Super Kabuki Super Typhoon

I woke up excited today. Today is the day we are attending a Kabuki theatre production. 

Months ago, while searching for “things to do” in Tokyo, I stumbled across a website showing Kabuki productions playing and there was one during our stay in Tokyo. L&R agreed that we should try to buy tickets online. It was nerve wracking, and very expensive, but we managed to procure four tickets for today’s show.

Our first bit of excitement is the metro train ride downtown. It is rush hour and the commuters are packed like sardines in a tin. I take a deep breath and push my way onto a train, my three companions follow. There are attendants on the platform, with white gloves, that nudge people into the train and help get extraneous items within the car so the doors can close. I can’t reach anything to hang onto, but there are so many men around and up against me that I am just held in place. No personal space on this train. No matter how packed it is more people get on at the next station. For me it was a giggling situation. 

Murray ordering his egg on a stick!
Murray ordering his egg on a stick!

We eat breakfast at the Tsukiji Outdoor Market. Sushi triangles, egg omelet on a stick, grilled scallops. Once our tummies are full, we walk the few blocks to the Shinbashi Enbujo Theatre. Murray picks up our tickets and L&R and I buy boxed lunches (sushi) to eat during the first intermission. It’s a thing everyone does and totally acceptable to eat in your seat in the theatre!

Shinbashi Enbujo Theatre

The theatre holds maybe 1,000 people on three levels and we four look to be the only caucasians in attendance. Our seats are half way back on the main floor beside the runway down the left aisle, it will be a great view.

Kabuki Theatre
Waiting for the play to begin.

The opening of the play is jaw dropping. It grabs us with powerful music, striking lighting, lanterns, laser patterns, mirrors as a backdrop and small pink hearts floating down from above. We are amazed at the spectacle, and I have a wide childlike grin on my face.

The basic story is girl meets boy, girl looses boy, girl gets boy back, Super Kabuki style. The costumes are colourful and outlandish. All the actors are men, even the women’s roles. This goes back to the time when it was no longer appropriate for women to act in the theatre, so men replaced them and it has remained that way for Kabuki theatre since.

A couple of highlights are a bright silver horse operated by two men underneath its frame. Very convincing and agile. At the end of the second act, a structure with water and a fountain is used during a fight scene. Fantastic visuals with lasers and lights, water spraying everywhere, including the first few rows of spectators, who had sheets of plastic to hold up and ward off the spray. I decide I am glad we did not buy tickets in the first row. Our mouths were agape when the curtain closed for the second intermission.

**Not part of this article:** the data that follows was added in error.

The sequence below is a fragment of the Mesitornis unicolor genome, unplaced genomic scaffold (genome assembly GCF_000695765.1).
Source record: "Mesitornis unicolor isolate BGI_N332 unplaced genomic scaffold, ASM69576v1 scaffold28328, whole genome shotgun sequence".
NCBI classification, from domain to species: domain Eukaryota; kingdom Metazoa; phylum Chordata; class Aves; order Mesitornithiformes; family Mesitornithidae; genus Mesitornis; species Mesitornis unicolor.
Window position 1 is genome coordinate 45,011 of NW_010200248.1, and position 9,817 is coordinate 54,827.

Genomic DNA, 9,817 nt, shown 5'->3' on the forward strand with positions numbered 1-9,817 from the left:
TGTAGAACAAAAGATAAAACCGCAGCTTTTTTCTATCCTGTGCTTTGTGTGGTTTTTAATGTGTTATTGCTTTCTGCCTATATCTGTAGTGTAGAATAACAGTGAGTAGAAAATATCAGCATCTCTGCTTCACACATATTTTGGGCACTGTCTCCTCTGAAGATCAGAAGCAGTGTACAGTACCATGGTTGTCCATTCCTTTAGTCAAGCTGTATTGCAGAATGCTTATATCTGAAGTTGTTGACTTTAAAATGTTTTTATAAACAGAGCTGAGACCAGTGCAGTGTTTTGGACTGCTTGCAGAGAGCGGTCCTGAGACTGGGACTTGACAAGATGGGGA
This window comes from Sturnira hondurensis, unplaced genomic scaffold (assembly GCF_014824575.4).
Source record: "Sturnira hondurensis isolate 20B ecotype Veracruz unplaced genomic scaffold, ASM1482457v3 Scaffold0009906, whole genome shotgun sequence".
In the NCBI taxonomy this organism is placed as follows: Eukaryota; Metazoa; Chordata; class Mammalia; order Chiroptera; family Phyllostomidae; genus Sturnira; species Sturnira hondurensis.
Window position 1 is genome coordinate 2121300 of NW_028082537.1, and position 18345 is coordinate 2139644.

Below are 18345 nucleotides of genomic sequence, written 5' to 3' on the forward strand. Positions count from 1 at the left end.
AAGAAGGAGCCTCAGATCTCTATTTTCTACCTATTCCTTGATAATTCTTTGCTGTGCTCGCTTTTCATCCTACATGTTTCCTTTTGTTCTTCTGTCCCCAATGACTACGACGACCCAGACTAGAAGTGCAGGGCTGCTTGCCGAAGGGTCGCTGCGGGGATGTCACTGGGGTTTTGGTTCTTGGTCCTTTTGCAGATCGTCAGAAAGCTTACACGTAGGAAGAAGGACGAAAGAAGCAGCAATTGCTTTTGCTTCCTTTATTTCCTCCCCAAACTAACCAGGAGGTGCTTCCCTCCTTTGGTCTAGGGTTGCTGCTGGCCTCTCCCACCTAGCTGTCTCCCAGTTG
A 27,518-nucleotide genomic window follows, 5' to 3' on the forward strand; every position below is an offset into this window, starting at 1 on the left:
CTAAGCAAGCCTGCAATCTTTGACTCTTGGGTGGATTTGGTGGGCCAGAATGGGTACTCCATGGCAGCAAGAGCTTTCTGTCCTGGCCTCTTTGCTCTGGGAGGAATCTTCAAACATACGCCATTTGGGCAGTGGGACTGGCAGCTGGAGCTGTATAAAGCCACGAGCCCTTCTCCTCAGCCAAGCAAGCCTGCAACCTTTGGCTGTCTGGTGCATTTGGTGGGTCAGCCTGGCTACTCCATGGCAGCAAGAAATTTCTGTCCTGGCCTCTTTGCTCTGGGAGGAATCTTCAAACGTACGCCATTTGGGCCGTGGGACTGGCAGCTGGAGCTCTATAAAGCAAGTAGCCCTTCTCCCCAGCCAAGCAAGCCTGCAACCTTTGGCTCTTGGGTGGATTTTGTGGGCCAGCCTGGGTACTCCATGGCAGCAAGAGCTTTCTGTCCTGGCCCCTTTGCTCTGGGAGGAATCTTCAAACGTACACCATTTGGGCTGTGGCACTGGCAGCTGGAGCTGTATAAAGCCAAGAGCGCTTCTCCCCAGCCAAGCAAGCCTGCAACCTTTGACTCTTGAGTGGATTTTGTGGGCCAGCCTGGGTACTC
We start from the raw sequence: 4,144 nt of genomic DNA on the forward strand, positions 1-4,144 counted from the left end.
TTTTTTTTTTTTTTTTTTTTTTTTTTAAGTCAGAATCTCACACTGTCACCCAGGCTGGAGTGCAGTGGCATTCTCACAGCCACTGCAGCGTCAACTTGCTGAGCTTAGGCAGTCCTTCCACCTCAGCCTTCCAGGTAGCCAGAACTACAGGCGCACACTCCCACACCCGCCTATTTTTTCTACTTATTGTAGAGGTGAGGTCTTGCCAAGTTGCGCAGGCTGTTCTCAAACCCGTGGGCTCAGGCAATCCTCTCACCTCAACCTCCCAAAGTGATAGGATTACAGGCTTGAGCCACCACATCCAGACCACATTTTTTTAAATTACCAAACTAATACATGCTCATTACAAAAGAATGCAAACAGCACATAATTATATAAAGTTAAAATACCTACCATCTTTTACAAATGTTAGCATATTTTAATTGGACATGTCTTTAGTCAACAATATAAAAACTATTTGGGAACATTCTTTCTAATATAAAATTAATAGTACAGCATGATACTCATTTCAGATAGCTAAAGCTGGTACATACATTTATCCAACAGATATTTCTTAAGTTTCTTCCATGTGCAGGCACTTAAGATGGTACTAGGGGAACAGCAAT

No matter what I write I cannot relate the spectacle that this Kabuki production creates. Even without understanding the language we could follow the story. We decide it far out performs any Cirque de Soleil performance.

During the second intermission, L checks the train website for an update on train cancellations due to the approaching super typhoon. Yup, they are cancelling our train on Saturday (tomorrow) to Osaka. We decide to go to the train station right after the play ends to try to change our tickets for later today.

At the train station we learn all the reserved seats for all trains to Shin-Osaka are full, but we can buy non reserved seats and try to get on any train going that way. It is back to the hotel, pack up as quickly as we can and troop back to the train station. We got good advice from the fellow at the JR train office and went to Tokyo Station, the start of the train route.

As I write this we are on a bullet train to Osaka and I am relieved, surprised and thankful that we are even on the train. The press of bodies on the platform was worse than the morning commute train. The crush and the pushing that we endured to get on the train was almost laughable. I snuck through the train door because a fellow got his body in the door but his suitcase was trapped outside the door, leaving me an opening to squeeze past. Murray followed close behind me. I snagged a seat, but Murray is now sometimes standing and sometimes sitting on our suitcase. L&R are in the next car thankfully as we lost sight of them in the melee. There are many, many people fleeing the typhoon, just like us.

Between train rides, Super Kabuki and Super Typhoons, we have had a rather eventful day.

It is now the next morning and our eventful day kept going with a fire alarm (a false alarm luckily) waking us up at 3:00 am to go stand in the rain for almost half an hour.

Hopefully today will be calmer. We do pick up a car today an start driving so we will have to see.

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